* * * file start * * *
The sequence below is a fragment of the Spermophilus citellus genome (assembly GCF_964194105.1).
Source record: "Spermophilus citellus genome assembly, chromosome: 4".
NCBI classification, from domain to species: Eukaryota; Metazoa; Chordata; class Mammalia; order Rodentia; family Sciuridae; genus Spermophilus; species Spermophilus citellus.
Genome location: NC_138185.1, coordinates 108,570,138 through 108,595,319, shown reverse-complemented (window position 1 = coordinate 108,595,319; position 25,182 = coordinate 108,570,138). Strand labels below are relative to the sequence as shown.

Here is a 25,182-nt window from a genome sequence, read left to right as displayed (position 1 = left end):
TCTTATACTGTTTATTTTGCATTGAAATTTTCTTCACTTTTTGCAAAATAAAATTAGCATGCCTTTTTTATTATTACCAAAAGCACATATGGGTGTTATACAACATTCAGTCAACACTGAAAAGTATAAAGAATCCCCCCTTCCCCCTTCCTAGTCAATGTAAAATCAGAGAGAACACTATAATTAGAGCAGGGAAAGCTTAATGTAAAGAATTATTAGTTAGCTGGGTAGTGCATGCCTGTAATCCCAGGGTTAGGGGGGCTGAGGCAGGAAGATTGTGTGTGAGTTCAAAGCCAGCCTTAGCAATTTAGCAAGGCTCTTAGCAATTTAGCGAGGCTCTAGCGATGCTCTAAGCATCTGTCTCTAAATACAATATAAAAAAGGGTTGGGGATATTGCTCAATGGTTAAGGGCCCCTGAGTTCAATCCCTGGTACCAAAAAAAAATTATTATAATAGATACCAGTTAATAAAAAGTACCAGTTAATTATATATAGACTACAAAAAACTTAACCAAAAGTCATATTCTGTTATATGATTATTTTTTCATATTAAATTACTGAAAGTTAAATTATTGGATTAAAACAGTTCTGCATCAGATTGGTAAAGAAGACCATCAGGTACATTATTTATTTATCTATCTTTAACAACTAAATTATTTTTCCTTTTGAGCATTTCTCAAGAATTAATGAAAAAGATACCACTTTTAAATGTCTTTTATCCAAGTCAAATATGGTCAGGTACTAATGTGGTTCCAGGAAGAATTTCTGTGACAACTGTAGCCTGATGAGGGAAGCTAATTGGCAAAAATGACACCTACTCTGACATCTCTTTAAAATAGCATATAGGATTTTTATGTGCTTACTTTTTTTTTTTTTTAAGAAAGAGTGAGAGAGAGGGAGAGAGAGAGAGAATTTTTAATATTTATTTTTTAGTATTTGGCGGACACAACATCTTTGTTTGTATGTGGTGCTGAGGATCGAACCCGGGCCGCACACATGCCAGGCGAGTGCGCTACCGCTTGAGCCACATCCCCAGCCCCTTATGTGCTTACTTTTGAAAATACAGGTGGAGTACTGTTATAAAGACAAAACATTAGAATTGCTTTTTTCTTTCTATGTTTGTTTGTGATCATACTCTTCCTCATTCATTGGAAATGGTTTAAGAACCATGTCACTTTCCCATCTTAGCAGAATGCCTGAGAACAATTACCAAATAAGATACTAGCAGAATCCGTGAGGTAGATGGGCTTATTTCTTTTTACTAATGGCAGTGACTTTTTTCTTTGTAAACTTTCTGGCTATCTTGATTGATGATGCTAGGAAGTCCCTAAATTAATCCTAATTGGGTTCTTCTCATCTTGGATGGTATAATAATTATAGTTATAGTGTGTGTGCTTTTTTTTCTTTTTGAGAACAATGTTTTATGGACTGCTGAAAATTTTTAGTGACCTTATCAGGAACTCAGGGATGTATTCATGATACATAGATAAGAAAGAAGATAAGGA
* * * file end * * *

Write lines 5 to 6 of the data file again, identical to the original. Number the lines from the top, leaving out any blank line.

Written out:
Here is a 25,182-nt window from a genome sequence, read left to right as displayed (position 1 = left end):
TCTTATACTGTTTATTTTGCATTGAAATTTTCTTCACTTTTTGCAAAATAAAATTAGCATGCCTTTTTTATTATTACCAAAAGCACATATGGGTGTTATACAACATTCAGTCAACACTGAAAAGTATAAAGAATCCCCCCTTCCCCCTTCCTAGTCAATGTAAAATCAGAGAGAACACTATAATTAGAGCAGGGAAAGCTTAATGTAAAGAATTATTAGTTAGCTGGGTAGTGCATGCCTGTAATCCCAGGGTTAGGGGGGCTGAGGCAGGAAGATTGTGTGTGAGTTCAAAGCCAGCCTTAGCAATTTAGCAAGGCTCTTAGCAATTTAGCGAGGCTCTAGCGATGCTCTAAGCATCTGTCTCTAAATACAATATAAAAAAGGGTTGGGGATATTGCTCAATGGTTAAGGGCCCCTGAGTTCAATCCCTGGTACCAAAAAAAAATTATTATAATAGATACCAGTTAATAAAAAGTACCAGTTAATTATATATAGACTACAAAAAACTTAACCAAAAGTCATATTCTGTTATATGATTATTTTTTCATATTAAATTACTGAAAGTTAAATTATTGGATTAAAACAGTTCTGCATCAGATTGGTAAAGAAGACCATCAGGTACATTATTTATTTATCTATCTTTAACAACTAAATTATTTTTCCTTTTGAGCATTTCTCAAGAATTAATGAAAAAGATACCACTTTTAAATGTCTTTTATCCAAGTCAAATATGGTCAGGTACTAATGTGGTTCCAGGAAGAATTTCTGTGACAACTGTAGCCTGATGAGGGAAGCTAATTGGCAAAAATGACACCTACTCTGACATCTCTTTAAAATAGCATATAGGATTTTTATGTGCTTACTTTTTTTTTTTTTTAAGAAAGAGTGAGAGAGAGGGAGAGAGAGAGAGAATTTTTAATATTTATTTTTTAGTATTTGGCGGACACAACATCTTTGTTTGTATGTGGTGCTGAGGATCGAACCCGGGCCGCACACATGCCAGGCGAGTGCGCTACCGCTTGAGCCACATCCCCAGCCCCTTATGTGCTTACTTTTGAAAATACAGGTGGAGTACTGTTATAAAGACAAAACATTAGAATTGCTTTTTTCTTTCTATGTTTGTTTGTGATCATACTCTTCCTCATTCATTGGAAATGGTTTAAGAACCATGTCACTTTCCCATCTTAGCAGAATGCCTGAGAACAATTACCAAATAAGATACTAGCAGAATCCGTGAGGTAGATGGGCTTATTTCTTTTTACTAATGGCAGTGACTTTTTTCTTTGTAAACTTTCTGGCTATCTTGATTGATGATGCTAGGAAGTCCCTAAATTAATCCTAATTGGGTTCTTCTCATCTTGGATGGTATAATAATTATAGTTATAGTGTGTGTGCTTTTTTTTCTTTTTGAGAACAATGTTTTATGGACTGCTGAAAATTTTTAGTGACCTTATCAGGAACTCAGGGATGTATTCATGATACATAGATAAGAAAGAAGATAAGGA